The appeal of phygital is that members of these cohorts will be able to sport their designs in the physical world, ushering in a new concept of ‘it’ products powered by the blockchain.

“At some point we will see it happen. It comes down to design and creating something that the mainstream audience will want; but there will be only one way to get it,” Gmoney says. 

Others have turned to game collaborations to crack the phygital market. This week, Ralph Lauren dropped its first phygital collection with Fortnite by bringing to life its P-Wing boot design, which debuted digitally in the game in November last year.

Like Gucci, Ralph Lauren’s new product epitomizes Web3’s “if-you-know-you-know” attitude, becoming an offline identifier among Fortnite’s close-knit crowd of aficionados. 

Ralph Lauren hopped onto the phygital trend in collaboration with gaming platform Fortnite this month. Photo: Ralph Lauren

Rewarding investors

Gucci’s latest rewards scheme wasn’t a quick turnaround. Owners of the Gucci Grail NFTs, who were airdropped Gucci Vault Material tokens at a later date, originally invested in the virtual asset back in 2022. 

The new product to arrive from Gucci’s members club is a way of acknowledging the maison’s long-term commitment. Other brands are also picking up on this approach and gratifying their digital audiences to show them their support hasn’t gone unnoticed. 

Prada was also an early adopter of rewarding its digital native community. The label’s Timecapsule NFT project, which began in June last year, gifted consumers an exclusive NFT when they purchased one of the limited-edition, archival pieces that dropped each month as part of the initiative. 

The token unlocks access to Prada’s dedicated VIP Crypted community, where holders can access future projects and drops, as well as invites to fashion shows.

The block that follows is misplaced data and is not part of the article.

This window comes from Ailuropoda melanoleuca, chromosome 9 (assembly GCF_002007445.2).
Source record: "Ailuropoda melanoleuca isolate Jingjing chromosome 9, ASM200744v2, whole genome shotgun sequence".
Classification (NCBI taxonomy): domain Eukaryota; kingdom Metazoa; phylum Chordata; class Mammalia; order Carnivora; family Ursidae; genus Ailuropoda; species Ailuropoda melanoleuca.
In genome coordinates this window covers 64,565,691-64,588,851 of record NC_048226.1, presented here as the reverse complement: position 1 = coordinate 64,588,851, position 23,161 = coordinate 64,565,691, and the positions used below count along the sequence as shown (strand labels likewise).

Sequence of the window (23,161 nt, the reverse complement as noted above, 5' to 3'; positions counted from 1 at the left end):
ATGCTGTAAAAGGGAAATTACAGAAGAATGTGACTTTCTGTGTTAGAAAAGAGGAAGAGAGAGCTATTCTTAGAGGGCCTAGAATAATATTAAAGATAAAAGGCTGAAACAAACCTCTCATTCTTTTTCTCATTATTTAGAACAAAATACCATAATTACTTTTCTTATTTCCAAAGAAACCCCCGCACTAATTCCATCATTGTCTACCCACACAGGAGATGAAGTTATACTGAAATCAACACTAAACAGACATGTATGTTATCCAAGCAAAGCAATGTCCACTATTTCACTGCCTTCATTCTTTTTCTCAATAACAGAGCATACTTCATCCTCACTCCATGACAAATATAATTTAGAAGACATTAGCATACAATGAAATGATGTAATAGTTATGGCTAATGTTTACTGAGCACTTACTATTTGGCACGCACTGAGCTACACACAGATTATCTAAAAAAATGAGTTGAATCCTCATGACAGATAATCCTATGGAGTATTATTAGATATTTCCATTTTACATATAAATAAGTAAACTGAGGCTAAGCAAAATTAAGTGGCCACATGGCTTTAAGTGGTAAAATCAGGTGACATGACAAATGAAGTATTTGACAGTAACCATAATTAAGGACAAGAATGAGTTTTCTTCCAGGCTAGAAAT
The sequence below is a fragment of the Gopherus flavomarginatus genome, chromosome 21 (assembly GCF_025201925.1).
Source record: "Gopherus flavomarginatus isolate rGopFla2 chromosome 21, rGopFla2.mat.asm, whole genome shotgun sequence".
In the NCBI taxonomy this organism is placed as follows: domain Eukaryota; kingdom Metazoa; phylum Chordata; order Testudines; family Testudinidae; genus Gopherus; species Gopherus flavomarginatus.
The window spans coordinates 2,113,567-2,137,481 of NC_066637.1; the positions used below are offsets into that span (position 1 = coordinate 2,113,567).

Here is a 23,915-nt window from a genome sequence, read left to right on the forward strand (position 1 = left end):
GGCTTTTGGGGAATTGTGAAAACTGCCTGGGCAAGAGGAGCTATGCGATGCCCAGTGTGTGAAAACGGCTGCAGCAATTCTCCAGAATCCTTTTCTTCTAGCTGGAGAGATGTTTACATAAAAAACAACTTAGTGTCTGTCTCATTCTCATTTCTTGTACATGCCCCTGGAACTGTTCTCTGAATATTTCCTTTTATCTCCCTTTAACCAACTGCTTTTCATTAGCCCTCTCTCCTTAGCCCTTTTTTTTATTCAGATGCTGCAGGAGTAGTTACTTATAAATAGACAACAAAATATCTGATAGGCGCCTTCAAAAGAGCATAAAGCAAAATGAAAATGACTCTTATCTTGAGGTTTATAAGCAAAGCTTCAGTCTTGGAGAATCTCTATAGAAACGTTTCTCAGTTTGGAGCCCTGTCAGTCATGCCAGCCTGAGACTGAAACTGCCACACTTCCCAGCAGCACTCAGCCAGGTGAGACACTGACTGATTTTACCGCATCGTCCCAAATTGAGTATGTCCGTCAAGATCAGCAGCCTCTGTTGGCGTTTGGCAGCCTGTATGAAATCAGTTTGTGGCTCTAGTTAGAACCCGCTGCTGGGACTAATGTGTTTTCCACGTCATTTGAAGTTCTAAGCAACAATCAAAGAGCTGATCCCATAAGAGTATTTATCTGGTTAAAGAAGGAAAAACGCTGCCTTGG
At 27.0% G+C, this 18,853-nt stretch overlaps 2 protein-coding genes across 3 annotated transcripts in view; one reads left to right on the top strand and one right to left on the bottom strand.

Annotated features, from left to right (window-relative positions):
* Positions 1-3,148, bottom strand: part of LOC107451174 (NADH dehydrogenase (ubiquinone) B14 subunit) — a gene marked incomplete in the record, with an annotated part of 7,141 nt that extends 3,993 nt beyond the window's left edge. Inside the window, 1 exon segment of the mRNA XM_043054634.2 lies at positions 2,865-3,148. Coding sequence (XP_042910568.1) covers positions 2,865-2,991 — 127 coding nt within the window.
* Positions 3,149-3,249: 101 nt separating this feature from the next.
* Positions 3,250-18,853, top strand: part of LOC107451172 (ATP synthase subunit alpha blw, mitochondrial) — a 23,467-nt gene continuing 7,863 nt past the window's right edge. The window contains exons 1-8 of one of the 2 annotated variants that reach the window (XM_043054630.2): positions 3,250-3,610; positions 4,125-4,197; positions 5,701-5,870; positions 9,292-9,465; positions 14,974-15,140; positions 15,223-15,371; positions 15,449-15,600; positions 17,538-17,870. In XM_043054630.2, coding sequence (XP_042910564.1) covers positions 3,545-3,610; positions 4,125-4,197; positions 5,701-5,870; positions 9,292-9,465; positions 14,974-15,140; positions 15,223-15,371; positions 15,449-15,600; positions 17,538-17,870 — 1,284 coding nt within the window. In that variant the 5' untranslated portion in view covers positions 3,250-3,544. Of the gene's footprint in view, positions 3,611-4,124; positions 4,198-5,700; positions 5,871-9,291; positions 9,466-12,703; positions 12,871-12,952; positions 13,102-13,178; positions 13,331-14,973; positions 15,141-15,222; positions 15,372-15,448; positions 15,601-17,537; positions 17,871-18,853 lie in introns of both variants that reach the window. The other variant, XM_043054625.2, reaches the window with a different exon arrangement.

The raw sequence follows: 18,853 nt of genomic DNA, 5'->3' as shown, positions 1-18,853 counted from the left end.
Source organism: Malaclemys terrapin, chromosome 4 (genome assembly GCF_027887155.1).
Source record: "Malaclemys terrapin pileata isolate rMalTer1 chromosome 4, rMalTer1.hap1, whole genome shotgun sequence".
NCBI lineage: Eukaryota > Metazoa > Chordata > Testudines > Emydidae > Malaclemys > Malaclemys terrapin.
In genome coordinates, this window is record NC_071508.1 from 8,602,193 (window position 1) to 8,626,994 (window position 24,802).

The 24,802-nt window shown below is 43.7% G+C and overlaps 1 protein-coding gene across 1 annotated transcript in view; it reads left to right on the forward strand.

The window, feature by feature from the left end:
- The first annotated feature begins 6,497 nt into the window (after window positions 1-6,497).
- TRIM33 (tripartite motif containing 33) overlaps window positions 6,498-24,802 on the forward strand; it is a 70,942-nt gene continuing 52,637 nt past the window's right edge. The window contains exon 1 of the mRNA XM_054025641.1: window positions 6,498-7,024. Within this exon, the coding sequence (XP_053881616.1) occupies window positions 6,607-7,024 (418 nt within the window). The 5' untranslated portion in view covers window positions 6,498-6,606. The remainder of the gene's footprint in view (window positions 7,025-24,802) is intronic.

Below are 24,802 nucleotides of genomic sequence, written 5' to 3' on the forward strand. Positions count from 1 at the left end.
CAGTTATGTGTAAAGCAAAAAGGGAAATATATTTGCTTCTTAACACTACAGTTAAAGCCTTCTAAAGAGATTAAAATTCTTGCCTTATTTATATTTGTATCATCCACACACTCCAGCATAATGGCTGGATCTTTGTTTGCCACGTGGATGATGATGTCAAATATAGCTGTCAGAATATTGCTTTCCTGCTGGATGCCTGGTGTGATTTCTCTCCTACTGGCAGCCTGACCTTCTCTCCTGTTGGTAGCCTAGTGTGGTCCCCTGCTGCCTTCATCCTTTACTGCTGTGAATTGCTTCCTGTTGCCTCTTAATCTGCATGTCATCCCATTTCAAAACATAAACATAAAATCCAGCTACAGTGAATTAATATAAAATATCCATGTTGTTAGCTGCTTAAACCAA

Prada’s Timecapsule NFT project gifted token holders with limited-edition, archival pieces unobtainable in offline stores. Photo: Prada

Survival tactics

Digital sneaker titan RTFKT implements a similar strategy. “It’s about how you perceive these different physical and digital planes, and how they can intervene by unlocking access to each one,” co-founder Benoit Pagotto told Jing Daily earlier this year.

The label reimagines the luxury experience by offering its NFT community the opportunity to forge and customize their own physical products.

Ideas like these capitalize on luxury’s ability to extract and create extreme value for clients. Putting fans in the front seat of the creative product design process creates an authentic connection with the brand.

While RTFKT is a Web3-native company, capitalizing on its phygital elements isn’t just a creative choice;  it’s also a survival tactic. 

“While we wanted to design digital products, we knew we would still have to have a physical component, because people are not fully ready for something 100 percent virtual,” Pagotto said. 

Virtual sneaker label RTFKT allows its community to customize their physical pieces, creating a “money-can’t-buy” experience. Photo: RTFKT

The acceleration of blockchain luxury: Dilution or enrichment?

With NFT-powered, online community hubs becoming commonplace in luxury’s roadmap, even non tech-savvy enthusiasts are scrambling to get in on the action. But brands need to be careful not to dilute their high-caliber appeal in the process.

“It is crucial to maintain the brand’s DNA in the phygital offering by providing a high-quality product experience. The essence of luxury also has greater potential to be realized through offline engagement such as perks exclusively reserved for the owners,” Staglianò says.

As the ripple effect from Web3’s evolution is felt across luxury, demand for access to these virtual inner circles will continue to swell.

Luxury has always embraced scarcity and exclusivity, but it does not imply that access to the brand is entirely limited. Although many brands offer products at more accessible price points and greater levels of availability, exclusivity is a trait that is highly appreciated and shared by Web3 communities and luxury consumers alike,” Staglianò says.

The phygital product market is poised to be the next big game changer for luxury – that is, if brands can master the delicate combination of physical and virtual appeal. As the first proto-disruptor of its kind, the wave is set to evolve from yet another buzzword to a radical pillar in the way we consume luxury goods.